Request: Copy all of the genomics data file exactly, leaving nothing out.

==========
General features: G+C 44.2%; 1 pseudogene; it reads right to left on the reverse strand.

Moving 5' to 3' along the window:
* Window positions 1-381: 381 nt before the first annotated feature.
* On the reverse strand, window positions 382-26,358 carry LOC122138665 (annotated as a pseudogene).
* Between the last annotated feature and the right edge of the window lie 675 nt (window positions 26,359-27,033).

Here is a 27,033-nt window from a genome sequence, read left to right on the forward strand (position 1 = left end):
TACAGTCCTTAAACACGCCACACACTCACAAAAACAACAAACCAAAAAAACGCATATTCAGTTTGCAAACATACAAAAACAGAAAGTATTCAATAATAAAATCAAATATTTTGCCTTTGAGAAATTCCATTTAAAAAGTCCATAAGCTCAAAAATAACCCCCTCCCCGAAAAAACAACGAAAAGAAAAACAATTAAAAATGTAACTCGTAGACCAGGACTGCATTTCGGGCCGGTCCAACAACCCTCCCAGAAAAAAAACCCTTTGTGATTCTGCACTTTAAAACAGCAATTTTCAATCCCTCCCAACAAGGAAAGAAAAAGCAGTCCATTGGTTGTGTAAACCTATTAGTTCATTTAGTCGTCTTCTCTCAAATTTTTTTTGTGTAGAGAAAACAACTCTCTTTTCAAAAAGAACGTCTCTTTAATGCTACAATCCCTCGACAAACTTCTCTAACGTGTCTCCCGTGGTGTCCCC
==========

General features: G+C 44.2%; 1 pseudogene; it reads right to left on the reverse strand.

Moving 5' to 3' along the window:
* Window positions 1-381: 381 nt before the first annotated feature.
* On the reverse strand, window positions 382-26,358 carry LOC122138665 (annotated as a pseudogene).
* Between the last annotated feature and the right edge of the window lie 675 nt (window positions 26,359-27,033).

Here is a 27,033-nt window from a genome sequence, read left to right on the forward strand (position 1 = left end):
TACAGTCCTTAAACACGCCACACACTCACAAAAACAACAAACCAAAAAAACGCATATTCAGTTTGCAAACATACAAAAACAGAAAGTATTCAATAATAAAATCAAATATTTTGCCTTTGAGAAATTCCATTTAAAAAGTCCATAAGCTCAAAAATAACCCCCTCCCCGAAAAAACAACGAAAAGAAAAACAATTAAAAATGTAACTCGTAGACCAGGACTGCATTTCGGGCCGGTCCAACAACCCTCCCAGAAAAAAAACCCTTTGTGATTCTGCACTTTAAAACAGCAATTTTCAATCCCTCCCAACAAGGAAAGAAAAAGCAGTCCATTGGTTGTGTAAACCTATTAGTTCATTTAGTCGTCTTCTCTCAAATTTTTTTTGTGTAGAGAAAACAACTCTCTTTTCAAAAAGAACGTCTCTTTAATGCTACAATCCCTCGACAAACTTCTCTAACGTGTCTCCCGTGGTGTCCCC